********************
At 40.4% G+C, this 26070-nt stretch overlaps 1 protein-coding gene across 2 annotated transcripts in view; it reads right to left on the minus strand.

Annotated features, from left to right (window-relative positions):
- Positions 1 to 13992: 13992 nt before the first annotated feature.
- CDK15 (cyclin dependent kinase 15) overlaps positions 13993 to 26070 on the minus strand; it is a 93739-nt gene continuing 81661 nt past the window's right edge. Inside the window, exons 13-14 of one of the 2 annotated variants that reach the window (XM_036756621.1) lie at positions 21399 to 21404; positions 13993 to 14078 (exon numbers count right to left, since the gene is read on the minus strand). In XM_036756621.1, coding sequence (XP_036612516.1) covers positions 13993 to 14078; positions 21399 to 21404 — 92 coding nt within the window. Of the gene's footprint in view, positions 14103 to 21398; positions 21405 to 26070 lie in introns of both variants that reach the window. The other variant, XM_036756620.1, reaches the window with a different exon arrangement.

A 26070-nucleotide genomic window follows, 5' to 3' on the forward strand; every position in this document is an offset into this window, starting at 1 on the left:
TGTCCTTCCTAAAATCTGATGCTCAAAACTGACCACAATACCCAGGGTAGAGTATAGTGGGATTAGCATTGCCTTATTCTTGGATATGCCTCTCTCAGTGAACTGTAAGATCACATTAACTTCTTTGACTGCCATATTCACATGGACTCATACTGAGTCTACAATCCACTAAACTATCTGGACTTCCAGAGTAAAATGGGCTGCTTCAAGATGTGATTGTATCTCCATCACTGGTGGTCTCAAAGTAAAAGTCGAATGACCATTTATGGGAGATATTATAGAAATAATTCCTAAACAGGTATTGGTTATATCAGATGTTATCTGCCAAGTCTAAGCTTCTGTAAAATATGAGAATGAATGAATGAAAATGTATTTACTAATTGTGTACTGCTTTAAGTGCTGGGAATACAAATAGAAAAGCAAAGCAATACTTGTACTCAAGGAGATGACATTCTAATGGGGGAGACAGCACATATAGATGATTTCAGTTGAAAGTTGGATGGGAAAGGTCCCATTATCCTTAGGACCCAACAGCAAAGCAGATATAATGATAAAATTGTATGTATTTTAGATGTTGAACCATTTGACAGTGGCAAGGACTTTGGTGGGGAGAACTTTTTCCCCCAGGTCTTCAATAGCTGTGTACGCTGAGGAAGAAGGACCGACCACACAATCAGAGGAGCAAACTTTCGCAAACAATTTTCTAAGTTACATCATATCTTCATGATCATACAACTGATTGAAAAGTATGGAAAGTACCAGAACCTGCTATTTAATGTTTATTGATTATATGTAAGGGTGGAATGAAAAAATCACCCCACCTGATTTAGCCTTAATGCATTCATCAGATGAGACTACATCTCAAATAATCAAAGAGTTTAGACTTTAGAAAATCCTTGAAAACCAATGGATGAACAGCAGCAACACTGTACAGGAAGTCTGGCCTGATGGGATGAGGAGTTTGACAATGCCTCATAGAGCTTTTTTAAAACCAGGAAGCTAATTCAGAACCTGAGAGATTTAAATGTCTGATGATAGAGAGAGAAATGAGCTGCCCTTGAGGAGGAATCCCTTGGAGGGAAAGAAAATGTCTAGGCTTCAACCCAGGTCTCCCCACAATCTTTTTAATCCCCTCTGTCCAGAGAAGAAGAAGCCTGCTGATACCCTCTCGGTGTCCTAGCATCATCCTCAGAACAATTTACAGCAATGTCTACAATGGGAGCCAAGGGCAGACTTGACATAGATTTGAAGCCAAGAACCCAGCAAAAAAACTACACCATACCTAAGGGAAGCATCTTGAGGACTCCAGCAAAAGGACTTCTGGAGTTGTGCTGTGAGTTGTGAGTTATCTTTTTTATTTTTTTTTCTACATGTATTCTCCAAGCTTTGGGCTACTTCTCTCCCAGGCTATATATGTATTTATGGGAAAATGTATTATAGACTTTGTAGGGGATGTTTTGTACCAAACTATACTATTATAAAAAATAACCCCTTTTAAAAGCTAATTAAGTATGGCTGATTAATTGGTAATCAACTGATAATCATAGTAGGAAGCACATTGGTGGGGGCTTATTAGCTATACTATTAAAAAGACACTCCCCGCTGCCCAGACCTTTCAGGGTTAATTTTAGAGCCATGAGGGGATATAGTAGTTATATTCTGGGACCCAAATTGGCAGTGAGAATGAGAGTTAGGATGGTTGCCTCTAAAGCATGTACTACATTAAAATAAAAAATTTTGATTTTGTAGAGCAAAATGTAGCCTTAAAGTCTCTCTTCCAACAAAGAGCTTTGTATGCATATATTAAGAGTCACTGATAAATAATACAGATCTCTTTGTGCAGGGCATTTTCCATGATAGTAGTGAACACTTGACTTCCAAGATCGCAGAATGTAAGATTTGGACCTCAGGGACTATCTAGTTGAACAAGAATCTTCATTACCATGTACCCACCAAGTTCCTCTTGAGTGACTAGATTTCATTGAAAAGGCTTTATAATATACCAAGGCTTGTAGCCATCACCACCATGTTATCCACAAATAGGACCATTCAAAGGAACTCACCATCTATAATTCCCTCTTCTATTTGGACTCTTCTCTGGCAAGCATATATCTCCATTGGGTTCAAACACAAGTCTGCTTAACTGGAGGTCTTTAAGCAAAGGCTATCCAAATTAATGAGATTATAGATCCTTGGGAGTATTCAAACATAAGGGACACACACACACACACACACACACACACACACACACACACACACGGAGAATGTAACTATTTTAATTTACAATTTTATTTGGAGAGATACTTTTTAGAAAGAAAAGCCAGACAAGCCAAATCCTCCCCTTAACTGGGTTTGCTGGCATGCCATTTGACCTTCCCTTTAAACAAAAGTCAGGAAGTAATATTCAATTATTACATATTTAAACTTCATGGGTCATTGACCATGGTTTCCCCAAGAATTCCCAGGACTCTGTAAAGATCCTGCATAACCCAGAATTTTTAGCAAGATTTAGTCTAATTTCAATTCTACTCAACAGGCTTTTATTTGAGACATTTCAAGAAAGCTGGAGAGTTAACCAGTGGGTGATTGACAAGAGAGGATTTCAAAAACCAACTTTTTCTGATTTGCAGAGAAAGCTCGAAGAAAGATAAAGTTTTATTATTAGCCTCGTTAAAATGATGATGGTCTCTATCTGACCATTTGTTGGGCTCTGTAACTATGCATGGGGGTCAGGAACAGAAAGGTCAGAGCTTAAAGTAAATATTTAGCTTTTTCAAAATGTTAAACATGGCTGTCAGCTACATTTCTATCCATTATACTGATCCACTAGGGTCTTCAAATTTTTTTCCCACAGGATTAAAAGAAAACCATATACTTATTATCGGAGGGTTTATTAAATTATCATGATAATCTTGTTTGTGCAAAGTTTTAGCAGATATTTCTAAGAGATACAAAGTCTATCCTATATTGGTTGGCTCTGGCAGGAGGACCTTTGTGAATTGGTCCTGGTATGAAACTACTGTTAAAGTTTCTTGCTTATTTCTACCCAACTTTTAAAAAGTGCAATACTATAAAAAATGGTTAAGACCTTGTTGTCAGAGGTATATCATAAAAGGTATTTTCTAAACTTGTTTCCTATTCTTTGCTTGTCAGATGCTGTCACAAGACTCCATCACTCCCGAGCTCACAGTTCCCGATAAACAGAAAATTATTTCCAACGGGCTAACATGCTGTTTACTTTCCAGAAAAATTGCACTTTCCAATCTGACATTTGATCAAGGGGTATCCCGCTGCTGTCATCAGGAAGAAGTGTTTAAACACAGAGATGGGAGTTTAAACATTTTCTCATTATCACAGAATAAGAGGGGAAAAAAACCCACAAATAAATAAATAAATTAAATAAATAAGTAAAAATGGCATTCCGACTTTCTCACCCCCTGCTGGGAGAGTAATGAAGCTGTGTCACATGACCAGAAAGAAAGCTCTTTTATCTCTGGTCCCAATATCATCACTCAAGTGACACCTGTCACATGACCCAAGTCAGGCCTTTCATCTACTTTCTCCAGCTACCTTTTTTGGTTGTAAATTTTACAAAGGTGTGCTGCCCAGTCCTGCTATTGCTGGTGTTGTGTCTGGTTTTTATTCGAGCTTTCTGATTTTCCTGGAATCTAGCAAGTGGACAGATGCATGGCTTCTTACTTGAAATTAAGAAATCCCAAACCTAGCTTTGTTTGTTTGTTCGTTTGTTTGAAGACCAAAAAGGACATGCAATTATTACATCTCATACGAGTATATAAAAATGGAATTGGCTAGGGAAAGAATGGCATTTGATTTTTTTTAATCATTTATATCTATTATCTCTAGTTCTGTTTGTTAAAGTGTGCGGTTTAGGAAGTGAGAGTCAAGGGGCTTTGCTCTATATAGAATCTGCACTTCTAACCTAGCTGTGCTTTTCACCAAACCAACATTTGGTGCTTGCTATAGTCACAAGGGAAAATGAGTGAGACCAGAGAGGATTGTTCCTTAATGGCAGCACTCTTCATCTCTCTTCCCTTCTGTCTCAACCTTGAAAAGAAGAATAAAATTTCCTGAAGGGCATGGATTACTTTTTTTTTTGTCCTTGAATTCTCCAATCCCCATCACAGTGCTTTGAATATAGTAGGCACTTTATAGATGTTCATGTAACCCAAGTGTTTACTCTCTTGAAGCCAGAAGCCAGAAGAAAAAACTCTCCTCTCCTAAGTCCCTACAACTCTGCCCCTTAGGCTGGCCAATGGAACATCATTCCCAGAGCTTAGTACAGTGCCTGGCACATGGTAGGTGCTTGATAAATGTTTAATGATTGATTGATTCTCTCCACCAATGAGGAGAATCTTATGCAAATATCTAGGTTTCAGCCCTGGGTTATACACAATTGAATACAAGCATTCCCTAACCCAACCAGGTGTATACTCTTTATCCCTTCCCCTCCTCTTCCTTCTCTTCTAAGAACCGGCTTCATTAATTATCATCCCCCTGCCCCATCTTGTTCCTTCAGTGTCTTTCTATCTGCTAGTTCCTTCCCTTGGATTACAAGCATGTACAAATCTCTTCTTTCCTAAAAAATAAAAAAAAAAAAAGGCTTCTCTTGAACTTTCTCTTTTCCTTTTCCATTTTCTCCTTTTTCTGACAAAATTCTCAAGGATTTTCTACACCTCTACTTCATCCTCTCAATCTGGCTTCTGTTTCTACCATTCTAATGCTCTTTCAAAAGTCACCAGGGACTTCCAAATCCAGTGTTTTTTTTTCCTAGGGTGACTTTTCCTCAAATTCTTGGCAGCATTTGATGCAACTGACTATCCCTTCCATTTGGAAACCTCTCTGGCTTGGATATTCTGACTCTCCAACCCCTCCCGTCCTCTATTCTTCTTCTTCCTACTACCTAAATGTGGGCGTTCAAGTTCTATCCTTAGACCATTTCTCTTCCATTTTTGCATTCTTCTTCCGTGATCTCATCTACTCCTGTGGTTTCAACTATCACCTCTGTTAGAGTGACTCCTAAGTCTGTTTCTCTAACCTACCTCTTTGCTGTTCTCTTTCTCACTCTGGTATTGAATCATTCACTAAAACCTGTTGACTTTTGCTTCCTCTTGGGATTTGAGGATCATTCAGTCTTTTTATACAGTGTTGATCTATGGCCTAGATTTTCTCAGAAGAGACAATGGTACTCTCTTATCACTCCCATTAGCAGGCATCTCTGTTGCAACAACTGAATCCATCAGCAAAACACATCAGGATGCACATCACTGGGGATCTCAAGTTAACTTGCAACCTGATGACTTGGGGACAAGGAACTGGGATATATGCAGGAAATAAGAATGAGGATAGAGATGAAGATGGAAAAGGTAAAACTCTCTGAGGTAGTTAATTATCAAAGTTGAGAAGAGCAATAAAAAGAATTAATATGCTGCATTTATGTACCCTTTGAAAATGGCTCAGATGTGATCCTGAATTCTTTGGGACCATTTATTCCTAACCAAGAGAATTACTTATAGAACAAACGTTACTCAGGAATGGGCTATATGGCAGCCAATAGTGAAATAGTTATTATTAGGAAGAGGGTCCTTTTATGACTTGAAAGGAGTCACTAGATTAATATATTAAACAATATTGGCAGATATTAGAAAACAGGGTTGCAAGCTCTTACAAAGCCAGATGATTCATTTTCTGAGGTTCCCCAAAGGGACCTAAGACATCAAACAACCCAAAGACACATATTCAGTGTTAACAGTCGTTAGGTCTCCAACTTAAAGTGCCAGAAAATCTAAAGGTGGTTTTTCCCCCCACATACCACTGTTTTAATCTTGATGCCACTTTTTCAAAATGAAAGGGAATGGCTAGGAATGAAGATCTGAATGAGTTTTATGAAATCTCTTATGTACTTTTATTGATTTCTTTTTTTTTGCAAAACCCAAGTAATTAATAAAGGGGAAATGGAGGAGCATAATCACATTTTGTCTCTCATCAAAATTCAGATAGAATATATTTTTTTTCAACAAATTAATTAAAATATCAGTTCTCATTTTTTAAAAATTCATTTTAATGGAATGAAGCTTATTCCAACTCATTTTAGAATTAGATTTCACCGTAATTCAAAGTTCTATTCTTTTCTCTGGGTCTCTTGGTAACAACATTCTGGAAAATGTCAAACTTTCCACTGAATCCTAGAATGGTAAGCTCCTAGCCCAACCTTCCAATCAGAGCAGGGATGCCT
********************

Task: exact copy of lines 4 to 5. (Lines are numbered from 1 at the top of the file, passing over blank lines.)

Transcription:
- CDK15 (cyclin dependent kinase 15) overlaps positions 13993 to 26070 on the minus strand; it is a 93739-nt gene continuing 81661 nt past the window's right edge. Inside the window, exons 13-14 of one of the 2 annotated variants that reach the window (XM_036756621.1) lie at positions 21399 to 21404; positions 13993 to 14078 (exon numbers count right to left, since the gene is read on the minus strand). In XM_036756621.1, coding sequence (XP_036612516.1) covers positions 13993 to 14078; positions 21399 to 21404 — 92 coding nt within the window. Of the gene's footprint in view, positions 14103 to 21398; positions 21405 to 26070 lie in introns of both variants that reach the window. The other variant, XM_036756620.1, reaches the window with a different exon arrangement.

A 26070-nucleotide genomic window follows, 5' to 3' on the forward strand; every position in this document is an offset into this window, starting at 1 on the left: